The Hub Remembers Trayvon Martin

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Today marks the day that would have been the 25th birthday of Trayvon Martin, the young Black man who was gunned down by neighborhood watch vigilante George Zimmerman.

Martin was visiting his father, Tracy Martin, in Sanford, Florida, in February 2012. Zimmerman, a neighborhood watch captain in the area, called 911 to report “a suspicious person” in the neighborhood.

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Zimmerman was instructed not to get out of his SUV or approach the person, but he ignored the instructions. Moments later, Zimmerman gunned down 17-year-old Martin, who was wearing a hoodie and clutching a bag of Skittles, with a can of Arizona watermelon fruit juice cocktail in the hoodie’s center pocket.

Zimmerman was acquitted on all charges related to Martin’s shooting after claiming that he shot Martin in self-defense during a scuffle. He had faced charges of second-degree murder and manslaughter.

Martin’s tragic killing sparked his mother, Sybrina Fulton, into becoming a civil rights activist.

“I did it out of anger,” she told The Guardian in 2017. “When Tracy [Trayvon’s father, Tracy Martin] called me and said the police were not going to arrest the person who shot and killed Trayvon – although they had [him], they had the gun, and they were clear what had happened – I was in disbelief. That evening, I headed to Sanford. I could not believe they were going to let this person get away with murder.”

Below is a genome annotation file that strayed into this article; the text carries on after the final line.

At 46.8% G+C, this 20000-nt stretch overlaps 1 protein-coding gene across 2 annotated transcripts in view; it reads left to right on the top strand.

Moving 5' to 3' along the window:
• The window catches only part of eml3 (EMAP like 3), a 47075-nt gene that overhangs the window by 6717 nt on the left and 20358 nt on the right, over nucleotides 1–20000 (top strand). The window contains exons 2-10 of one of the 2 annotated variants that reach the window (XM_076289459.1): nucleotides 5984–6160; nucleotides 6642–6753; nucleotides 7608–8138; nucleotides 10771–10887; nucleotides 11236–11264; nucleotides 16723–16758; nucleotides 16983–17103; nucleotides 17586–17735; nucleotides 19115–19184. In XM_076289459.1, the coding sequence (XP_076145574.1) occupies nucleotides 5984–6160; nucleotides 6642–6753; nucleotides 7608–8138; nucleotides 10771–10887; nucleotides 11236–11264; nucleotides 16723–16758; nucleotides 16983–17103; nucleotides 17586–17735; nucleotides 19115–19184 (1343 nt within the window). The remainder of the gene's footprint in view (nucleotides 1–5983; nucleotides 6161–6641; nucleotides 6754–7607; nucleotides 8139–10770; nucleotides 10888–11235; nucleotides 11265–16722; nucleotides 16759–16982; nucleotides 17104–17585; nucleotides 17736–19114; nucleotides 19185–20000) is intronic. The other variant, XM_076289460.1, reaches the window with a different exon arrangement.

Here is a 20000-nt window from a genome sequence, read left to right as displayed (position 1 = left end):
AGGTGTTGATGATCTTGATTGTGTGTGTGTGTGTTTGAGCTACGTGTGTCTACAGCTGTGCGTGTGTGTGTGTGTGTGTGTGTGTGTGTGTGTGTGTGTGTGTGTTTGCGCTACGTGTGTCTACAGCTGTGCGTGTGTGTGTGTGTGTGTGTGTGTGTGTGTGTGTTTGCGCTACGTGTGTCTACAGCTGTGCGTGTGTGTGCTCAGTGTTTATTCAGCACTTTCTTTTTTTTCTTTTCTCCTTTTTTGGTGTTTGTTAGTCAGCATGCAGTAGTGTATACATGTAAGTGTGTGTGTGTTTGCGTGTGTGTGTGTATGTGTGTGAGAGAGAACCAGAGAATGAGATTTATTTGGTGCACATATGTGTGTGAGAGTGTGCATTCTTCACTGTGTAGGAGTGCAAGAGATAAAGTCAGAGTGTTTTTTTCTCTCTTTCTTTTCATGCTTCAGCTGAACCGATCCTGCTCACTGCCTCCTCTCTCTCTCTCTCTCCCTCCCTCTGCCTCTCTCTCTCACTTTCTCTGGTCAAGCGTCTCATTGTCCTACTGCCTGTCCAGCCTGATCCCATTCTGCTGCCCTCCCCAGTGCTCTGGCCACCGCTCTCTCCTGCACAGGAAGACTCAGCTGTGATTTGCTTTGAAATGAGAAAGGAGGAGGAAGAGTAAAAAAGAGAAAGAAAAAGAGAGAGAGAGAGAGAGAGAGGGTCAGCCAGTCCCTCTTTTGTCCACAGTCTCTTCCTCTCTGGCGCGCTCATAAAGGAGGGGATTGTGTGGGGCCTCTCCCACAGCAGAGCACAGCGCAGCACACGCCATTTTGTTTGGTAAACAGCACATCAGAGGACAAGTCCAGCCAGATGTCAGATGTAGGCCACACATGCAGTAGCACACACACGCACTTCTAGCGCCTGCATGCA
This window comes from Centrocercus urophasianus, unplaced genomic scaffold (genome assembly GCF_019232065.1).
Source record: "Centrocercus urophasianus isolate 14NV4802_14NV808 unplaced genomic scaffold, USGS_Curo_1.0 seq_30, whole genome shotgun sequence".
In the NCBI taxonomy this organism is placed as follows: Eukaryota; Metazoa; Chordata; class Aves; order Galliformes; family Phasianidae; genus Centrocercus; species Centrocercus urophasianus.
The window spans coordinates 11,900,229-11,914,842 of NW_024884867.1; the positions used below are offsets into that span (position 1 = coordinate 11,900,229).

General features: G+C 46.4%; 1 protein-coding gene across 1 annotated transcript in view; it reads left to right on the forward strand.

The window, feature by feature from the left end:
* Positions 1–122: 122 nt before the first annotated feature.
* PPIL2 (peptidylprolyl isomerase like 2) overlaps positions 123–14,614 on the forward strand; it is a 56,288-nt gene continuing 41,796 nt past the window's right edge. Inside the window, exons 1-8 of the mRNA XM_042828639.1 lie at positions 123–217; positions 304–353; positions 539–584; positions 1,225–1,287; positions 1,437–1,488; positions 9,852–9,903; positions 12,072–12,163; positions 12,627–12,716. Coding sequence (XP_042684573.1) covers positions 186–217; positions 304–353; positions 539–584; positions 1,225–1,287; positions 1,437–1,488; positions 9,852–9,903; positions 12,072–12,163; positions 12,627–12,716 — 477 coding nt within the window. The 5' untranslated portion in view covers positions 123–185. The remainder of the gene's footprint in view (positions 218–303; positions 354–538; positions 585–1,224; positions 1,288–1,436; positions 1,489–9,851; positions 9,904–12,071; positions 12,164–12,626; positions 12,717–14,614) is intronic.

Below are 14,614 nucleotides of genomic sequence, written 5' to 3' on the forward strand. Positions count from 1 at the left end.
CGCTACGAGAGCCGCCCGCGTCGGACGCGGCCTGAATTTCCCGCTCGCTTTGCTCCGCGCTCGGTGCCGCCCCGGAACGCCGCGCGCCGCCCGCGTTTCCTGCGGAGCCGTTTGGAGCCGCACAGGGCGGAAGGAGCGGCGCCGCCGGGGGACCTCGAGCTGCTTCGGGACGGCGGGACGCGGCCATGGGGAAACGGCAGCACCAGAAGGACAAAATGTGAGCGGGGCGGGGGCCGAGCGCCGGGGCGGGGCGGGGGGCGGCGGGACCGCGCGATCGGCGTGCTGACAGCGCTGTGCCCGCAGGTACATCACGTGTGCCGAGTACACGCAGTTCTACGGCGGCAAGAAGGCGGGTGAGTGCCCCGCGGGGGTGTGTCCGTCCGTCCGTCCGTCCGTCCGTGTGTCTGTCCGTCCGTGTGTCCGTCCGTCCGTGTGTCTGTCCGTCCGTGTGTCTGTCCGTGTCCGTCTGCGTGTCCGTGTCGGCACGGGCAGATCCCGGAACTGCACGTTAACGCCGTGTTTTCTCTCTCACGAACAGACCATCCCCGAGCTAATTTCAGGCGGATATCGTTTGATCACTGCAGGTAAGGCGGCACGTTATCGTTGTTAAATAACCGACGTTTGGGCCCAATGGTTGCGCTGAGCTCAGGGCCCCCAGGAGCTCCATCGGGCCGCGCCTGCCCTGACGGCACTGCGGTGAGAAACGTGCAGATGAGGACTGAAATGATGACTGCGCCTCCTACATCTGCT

Fulton was one of seven mothers who sat down with “Good Morning America” in July to share the stories of the children they lost and their journeys as Black mothers in America.

Despite her immense loss, Fulton’s outlook remains positive:

“I felt like I was never going to be happy again. I went from being happy 95% of the time to being sad 95% of the time. For me, the thought of not having his pictures up and then all of a sudden having someone put them my face was triggering and I knew that was going to make me sad,” she shared.

“So I leave pictures of Trayvon around my house. When I first started out, the hoodie would make me sad. Now, when I see a hoodie, like the one Trayvon was wearing when he died, I smile about it because I’ve trained and re-programmed myself to say, “That’s in memory of my son.” You just have to do things in memory of your son or your daughter, and you just have to think about the good times.”

Happy birthday, Trayvon.

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